“The trend towards more pellet heating is crucial as wood heat expands in America,” said John Ackerly, President of the Alliance for Green Heat. “The growth in pellet heating, even as oil and gas prices fall, show a demand for a cleaner, local fuel that still can be greatly scaled up,” Ackerly said.
Wood heating was increasing faster than electric heating for many years, but since 2008, wood has increased by nearly 10% and electricity increased by nearly 15%.
In terms of the amount of energy generated by residential renewables, wood continues to be the dominant player, generating 66% of all residential renewable energy in 2014. Solar produced less than half the energy as wood and pellet stoves, making up 29% of residential renewable energy in 2014. Geothermal produced nearly 5%.
However, solar will soon be catching up to wood according to EIA projections, thanks to extensive state and federal subsidies.
In 2016, the EIA projects that wood and pellet stoves will only produce 54% of residential renewable energy and solar will produce 40%.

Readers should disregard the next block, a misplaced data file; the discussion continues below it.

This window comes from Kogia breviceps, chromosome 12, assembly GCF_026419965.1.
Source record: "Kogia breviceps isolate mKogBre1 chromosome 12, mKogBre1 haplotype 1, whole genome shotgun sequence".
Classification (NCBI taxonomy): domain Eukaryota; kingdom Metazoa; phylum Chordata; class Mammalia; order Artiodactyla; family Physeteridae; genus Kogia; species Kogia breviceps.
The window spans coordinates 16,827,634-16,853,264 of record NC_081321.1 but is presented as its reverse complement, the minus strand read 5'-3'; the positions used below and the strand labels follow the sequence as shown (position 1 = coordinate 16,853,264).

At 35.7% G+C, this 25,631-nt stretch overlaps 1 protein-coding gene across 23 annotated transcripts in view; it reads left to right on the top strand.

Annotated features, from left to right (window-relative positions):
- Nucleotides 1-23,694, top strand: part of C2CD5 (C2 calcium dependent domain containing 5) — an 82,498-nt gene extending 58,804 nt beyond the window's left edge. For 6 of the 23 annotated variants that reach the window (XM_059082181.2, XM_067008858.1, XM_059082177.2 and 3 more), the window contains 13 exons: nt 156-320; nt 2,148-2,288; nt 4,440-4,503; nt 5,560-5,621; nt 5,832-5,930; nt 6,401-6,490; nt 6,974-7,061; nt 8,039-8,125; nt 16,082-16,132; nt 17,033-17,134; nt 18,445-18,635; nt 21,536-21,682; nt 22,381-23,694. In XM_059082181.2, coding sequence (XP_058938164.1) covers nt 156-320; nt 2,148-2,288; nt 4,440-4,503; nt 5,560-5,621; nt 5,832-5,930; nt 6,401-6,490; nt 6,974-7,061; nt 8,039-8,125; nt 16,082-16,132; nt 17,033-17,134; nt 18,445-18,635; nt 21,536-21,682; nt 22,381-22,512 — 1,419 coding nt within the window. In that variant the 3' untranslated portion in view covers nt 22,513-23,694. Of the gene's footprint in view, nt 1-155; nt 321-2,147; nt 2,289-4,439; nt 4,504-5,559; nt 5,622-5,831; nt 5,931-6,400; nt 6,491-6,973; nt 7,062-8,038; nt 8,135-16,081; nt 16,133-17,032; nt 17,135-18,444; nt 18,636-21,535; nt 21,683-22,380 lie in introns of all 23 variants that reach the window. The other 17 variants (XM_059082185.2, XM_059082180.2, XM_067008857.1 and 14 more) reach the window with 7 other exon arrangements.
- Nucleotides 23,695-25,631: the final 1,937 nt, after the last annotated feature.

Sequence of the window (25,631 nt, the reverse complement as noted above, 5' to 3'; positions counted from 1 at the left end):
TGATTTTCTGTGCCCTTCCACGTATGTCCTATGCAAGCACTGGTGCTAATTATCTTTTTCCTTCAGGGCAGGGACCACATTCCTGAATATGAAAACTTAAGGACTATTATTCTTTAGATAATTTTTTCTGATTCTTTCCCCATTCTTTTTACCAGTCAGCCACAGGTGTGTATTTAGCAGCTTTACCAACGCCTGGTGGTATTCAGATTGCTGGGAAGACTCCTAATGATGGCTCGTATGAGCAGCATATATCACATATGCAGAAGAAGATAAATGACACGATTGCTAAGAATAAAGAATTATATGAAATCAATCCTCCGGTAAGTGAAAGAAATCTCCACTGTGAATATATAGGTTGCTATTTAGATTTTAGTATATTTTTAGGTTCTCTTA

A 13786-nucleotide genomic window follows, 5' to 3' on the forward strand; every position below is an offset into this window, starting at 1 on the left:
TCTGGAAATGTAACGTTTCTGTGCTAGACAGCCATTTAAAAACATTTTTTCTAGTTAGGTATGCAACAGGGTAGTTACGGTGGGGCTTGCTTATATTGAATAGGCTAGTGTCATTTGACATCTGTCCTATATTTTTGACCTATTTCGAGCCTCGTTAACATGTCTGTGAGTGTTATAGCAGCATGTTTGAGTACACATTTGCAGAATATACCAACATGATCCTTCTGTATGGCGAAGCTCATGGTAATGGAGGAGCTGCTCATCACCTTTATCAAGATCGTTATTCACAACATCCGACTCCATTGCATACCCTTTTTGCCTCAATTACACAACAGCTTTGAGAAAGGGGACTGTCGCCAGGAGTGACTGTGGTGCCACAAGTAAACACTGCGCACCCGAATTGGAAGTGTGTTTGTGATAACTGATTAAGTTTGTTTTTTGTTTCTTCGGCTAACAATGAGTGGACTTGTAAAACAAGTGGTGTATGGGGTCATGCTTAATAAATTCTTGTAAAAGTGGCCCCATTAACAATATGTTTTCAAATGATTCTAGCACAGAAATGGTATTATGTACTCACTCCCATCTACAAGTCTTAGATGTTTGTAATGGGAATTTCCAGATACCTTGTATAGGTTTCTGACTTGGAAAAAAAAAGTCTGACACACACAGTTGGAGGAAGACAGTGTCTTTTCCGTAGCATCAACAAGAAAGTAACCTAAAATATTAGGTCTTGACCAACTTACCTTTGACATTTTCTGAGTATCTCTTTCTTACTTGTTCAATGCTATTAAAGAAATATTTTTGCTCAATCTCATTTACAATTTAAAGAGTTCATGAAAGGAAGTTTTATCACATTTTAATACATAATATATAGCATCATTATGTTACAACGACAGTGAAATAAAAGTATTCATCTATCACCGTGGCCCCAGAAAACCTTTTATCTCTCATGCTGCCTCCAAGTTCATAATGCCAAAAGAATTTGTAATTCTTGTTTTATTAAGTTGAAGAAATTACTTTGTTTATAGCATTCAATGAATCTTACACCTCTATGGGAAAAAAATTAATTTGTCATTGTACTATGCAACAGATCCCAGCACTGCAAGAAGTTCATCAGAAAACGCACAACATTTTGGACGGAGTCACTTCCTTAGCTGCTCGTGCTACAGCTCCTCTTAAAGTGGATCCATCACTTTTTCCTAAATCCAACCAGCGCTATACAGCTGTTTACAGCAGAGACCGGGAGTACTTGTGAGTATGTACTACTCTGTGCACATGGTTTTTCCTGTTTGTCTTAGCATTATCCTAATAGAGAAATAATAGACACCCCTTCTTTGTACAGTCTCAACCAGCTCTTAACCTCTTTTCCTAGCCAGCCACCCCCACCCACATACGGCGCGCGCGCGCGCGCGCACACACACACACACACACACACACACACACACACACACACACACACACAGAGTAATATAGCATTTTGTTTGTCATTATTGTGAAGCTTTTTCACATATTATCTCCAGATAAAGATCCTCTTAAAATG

Geothermal is projected to rise to nearly 6%.
The EIA did not include data or projections on wood and pellet hearing until their 2012 report
. Senator Shaheen (D-NH), the Alliance for Green Heat, and other groups pressed the agency to be more inclusive of the technology that was used by more households than oil or propane. Since then, the EIA has gone much further and is about to start surveying wood pellet producers to provide accurate and timely data about pellet production and usage.
The 2014 Winter Fuel Outlook released by the US Energy Information Agency on Oct. 7, predicted that wood and pellet heating would continue the trend of being the nation’s fasting growing heat source. Overall, wood and pellet heating grew 38% from 2004 to 2013, and now accounts for 2.5% of all home primary heating.